Although EGRET observed time variability at energies above 100 MeV, the COMPTEL experiment between 1 and 30 MeV simultaneously measures a constant flux of 3C 273. In particular, COMPTEL observes no hints of increased [FORMULA]-ray emission in any of its energy bands during the two-week flaring period. This is a surprising result, and in some respects different to simultaneous COMPTEL/EGRET observations of other flaring blazars. For example, during the major outburst of 3C 279, the COMPTEL 10-30 MeV flux followed the flux trend as observed by EGRET at higher energies (Collmar et al. 1997a). Also, by analysing the COMPTEL data of the first 3.5 years on the blazar PKS 0528+134, Collmar et al. (1997b)found the trend that the COMPTEL upper energy band follows the EGRET light curve, while the emission in the COMPTEL 1-3 MeV band was independent of the EGRET-observed behaviour. According to the measurements presented here, the largest [FORMULA]-ray flux ([FORMULA]100 MeV) of 3C 273 is only a high-energy phenomenon, because it is (at least simultaneously) restricted to energies above [FORMULA]30 MeV. This is consistent with the hardening of the [FORMULA]-ray spectrum during the flare. This observation suggests either an additional spectral component which becomes important at energies above 100 MeV or a time-offset between the high- and low-energy [FORMULA]-rays is required.

A different behaviour in the MeV- and [FORMULA]100 MeV band had been observed in the so-called `MeV-blazars' GRO J0506-609 (Bloemen et al. 1995) and PKS 0208-512 (Blom et al. 1995), which - in contrast to the presented case - showed simultaneously strong MeV-emission compared to weak emission above 100 MeV. These sources indicated first that several emission components or mechanisms can be operating at [FORMULA]-ray energies.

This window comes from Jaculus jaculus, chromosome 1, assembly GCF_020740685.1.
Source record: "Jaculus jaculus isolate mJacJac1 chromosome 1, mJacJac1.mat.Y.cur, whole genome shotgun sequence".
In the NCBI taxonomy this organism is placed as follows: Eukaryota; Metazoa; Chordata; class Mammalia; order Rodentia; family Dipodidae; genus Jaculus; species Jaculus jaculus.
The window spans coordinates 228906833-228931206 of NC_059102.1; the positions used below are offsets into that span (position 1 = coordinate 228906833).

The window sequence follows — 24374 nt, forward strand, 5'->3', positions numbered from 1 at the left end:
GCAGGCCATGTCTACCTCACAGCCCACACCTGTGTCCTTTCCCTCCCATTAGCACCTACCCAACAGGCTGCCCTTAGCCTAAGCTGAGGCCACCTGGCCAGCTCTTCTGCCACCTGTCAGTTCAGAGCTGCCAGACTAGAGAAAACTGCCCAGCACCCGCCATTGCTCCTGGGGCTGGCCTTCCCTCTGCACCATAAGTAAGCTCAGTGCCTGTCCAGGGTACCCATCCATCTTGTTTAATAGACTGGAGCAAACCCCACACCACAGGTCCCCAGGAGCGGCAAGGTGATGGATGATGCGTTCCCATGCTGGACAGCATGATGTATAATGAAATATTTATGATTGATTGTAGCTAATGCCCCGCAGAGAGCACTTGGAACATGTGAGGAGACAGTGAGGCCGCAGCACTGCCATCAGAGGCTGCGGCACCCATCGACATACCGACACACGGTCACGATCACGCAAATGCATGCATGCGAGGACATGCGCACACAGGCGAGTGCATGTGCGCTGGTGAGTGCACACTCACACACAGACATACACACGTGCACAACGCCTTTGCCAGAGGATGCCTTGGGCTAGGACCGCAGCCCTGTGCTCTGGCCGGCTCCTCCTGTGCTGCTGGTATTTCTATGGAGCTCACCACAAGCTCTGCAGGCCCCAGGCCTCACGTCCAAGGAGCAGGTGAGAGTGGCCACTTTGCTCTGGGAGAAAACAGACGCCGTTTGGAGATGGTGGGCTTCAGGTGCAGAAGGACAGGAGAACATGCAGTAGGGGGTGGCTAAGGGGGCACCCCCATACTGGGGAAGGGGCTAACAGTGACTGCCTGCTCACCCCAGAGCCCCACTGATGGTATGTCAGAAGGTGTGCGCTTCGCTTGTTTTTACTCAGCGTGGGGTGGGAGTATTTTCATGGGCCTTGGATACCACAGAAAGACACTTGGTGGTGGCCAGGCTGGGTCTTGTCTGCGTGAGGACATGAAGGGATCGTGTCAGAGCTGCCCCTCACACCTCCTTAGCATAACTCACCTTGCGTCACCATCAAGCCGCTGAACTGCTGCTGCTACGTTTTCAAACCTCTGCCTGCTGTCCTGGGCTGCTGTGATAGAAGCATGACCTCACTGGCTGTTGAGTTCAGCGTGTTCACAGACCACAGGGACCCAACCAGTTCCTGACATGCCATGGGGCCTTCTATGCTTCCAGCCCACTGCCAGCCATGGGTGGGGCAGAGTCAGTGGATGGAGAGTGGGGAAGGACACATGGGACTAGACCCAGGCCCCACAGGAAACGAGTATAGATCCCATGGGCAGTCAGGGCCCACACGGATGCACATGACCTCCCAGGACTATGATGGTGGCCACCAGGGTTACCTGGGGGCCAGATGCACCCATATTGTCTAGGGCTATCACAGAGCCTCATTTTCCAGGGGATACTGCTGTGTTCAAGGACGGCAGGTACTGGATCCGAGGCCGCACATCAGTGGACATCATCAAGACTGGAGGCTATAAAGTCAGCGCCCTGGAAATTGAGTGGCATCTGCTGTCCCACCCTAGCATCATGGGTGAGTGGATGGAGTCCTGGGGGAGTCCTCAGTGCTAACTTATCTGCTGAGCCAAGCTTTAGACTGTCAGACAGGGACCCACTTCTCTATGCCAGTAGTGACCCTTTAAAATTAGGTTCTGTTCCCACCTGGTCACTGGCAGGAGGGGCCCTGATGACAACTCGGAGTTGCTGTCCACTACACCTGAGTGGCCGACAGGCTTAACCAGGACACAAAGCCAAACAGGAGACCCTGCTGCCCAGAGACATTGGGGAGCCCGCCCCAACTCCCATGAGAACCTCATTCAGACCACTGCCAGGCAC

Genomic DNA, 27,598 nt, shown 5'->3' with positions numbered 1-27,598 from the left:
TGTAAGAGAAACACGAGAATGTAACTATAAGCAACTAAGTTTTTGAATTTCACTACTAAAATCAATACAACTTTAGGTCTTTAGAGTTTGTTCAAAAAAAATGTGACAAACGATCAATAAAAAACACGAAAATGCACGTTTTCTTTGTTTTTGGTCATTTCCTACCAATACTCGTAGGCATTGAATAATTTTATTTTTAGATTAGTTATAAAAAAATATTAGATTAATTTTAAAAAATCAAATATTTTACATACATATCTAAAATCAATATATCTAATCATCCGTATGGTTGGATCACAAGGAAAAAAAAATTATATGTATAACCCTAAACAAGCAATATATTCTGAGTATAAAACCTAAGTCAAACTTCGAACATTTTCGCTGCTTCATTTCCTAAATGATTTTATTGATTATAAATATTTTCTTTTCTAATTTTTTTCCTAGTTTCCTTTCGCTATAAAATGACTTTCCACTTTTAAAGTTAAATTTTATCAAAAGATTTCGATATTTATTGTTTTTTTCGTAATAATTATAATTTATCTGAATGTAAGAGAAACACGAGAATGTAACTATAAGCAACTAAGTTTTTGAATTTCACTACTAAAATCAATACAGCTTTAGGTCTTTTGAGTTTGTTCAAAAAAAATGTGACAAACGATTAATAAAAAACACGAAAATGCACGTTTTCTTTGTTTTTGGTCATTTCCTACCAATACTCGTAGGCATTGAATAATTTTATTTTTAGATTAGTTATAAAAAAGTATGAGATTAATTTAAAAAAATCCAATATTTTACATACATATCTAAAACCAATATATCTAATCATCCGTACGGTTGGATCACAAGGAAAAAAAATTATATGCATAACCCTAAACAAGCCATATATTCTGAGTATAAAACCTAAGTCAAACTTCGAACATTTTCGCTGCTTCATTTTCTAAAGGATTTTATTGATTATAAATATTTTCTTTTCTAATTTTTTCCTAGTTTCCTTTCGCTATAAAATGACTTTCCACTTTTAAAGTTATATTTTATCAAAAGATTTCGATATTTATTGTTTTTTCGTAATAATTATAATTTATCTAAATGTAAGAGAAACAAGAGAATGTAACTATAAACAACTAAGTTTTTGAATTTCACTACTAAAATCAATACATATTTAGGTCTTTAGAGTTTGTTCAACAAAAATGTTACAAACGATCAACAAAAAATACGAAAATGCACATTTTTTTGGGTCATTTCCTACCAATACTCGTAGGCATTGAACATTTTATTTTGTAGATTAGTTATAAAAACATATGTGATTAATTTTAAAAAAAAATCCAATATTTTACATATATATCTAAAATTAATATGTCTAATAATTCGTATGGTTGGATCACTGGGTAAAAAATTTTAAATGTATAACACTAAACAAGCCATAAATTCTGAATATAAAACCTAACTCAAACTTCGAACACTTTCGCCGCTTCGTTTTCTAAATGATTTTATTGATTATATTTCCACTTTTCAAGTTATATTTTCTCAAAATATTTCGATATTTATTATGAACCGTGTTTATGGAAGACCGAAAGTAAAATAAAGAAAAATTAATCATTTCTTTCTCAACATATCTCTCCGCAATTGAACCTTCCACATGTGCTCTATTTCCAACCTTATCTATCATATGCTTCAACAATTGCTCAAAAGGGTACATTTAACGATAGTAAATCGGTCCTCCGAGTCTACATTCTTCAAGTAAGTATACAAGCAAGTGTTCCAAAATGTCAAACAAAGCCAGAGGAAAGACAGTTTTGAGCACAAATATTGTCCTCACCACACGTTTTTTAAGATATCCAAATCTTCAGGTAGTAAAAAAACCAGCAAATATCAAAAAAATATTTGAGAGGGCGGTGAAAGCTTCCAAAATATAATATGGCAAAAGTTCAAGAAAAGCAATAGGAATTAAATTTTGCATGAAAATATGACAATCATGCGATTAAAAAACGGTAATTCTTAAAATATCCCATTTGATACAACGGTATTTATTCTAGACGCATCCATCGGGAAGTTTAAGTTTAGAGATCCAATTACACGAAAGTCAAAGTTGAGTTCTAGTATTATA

In the standard models, the [FORMULA]-ray emission is generated within a jet, where blobs, filled with relativistic leptons, are moving at relativistic speeds along the jet axis. The [FORMULA]-ray emission is generated by inverse-Compton interactions of these blob leptons with soft photons which either are provided by the environment (e.g. accretion disk) of the jet or are self-generated synchrotron photons. In such a picture, the observed behaviour of 3C 273 could be qualitatively explained by a change in the energy distribution of the blob leptons, by a change of the energy distribution of the soft target photons or by both. If the [FORMULA]-ray flare is triggered by a change in the energy distribution of the blob leptons, the observation would require that only the high-energy end of the distribution, responsible for the [FORMULA]-rays in the EGRET band, is increased in energy as well as in number density, while at lower energies the distribution has to remain constant to keep the MeV-emission unchanged. This case, if applicable, might provide hints on the particle acceleration mechanism. If a variation of the soft photon distribution is responsible for the [FORMULA]-ray flare, a flare in a certain wavelength band, e.g. UV flare of accretion disk photons, could trigger the event.

An apparently natural explanation of this uncorrelated EGRET-COMPTEL behaviour would be if the MeV- and [FORMULA]100 MeV-emissions emanate from spatially different regions. However, we consider this explanation unlikely because - as mentioned above - simultaneous [FORMULA]-ray variations have been observed by EGRET and COMPTEL in several blazars. Also during the observational period presented here, both experiments found 3C 273 in an active [FORMULA]-ray state, which suggests a common region of photon generation.